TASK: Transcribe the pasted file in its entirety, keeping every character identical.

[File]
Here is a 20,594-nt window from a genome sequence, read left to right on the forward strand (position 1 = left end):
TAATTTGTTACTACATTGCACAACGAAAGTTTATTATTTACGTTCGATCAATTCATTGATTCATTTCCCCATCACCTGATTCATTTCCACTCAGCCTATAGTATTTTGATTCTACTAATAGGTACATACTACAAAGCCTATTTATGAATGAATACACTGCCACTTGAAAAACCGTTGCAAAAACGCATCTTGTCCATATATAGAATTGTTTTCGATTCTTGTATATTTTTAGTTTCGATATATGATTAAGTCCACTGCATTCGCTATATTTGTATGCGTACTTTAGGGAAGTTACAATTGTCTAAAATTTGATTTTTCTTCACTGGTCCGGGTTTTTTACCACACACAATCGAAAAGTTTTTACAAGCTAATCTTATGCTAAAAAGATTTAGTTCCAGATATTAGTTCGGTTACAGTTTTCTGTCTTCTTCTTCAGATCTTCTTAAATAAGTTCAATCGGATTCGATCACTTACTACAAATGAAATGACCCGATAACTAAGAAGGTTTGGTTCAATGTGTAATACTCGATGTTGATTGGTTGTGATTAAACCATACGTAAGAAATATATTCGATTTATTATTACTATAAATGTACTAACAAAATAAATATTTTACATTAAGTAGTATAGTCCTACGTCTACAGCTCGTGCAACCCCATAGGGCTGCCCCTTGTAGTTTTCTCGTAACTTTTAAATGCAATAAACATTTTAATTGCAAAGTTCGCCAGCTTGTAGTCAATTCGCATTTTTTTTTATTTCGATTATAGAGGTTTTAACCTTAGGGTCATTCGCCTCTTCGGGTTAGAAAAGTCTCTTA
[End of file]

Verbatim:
Here is a 20,594-nt window from a genome sequence, read left to right on the forward strand (position 1 = left end):
TAATTTGTTACTACATTGCACAACGAAAGTTTATTATTTACGTTCGATCAATTCATTGATTCATTTCCCCATCACCTGATTCATTTCCACTCAGCCTATAGTATTTTGATTCTACTAATAGGTACATACTACAAAGCCTATTTATGAATGAATACACTGCCACTTGAAAAACCGTTGCAAAAACGCATCTTGTCCATATATAGAATTGTTTTCGATTCTTGTATATTTTTAGTTTCGATATATGATTAAGTCCACTGCATTCGCTATATTTGTATGCGTACTTTAGGGAAGTTACAATTGTCTAAAATTTGATTTTTCTTCACTGGTCCGGGTTTTTTACCACACACAATCGAAAAGTTTTTACAAGCTAATCTTATGCTAAAAAGATTTAGTTCCAGATATTAGTTCGGTTACAGTTTTCTGTCTTCTTCTTCAGATCTTCTTAAATAAGTTCAATCGGATTCGATCACTTACTACAAATGAAATGACCCGATAACTAAGAAGGTTTGGTTCAATGTGTAATACTCGATGTTGATTGGTTGTGATTAAACCATACGTAAGAAATATATTCGATTTATTATTACTATAAATGTACTAACAAAATAAATATTTTACATTAAGTAGTATAGTCCTACGTCTACAGCTCGTGCAACCCCATAGGGCTGCCCCTTGTAGTTTTCTCGTAACTTTTAAATGCAATAAACATTTTAATTGCAAAGTTCGCCAGCTTGTAGTCAATTCGCATTTTTTTTTATTTCGATTATAGAGGTTTTAACCTTAGGGTCATTCGCCTCTTCGGGTTAGAAAAGTCTCTTA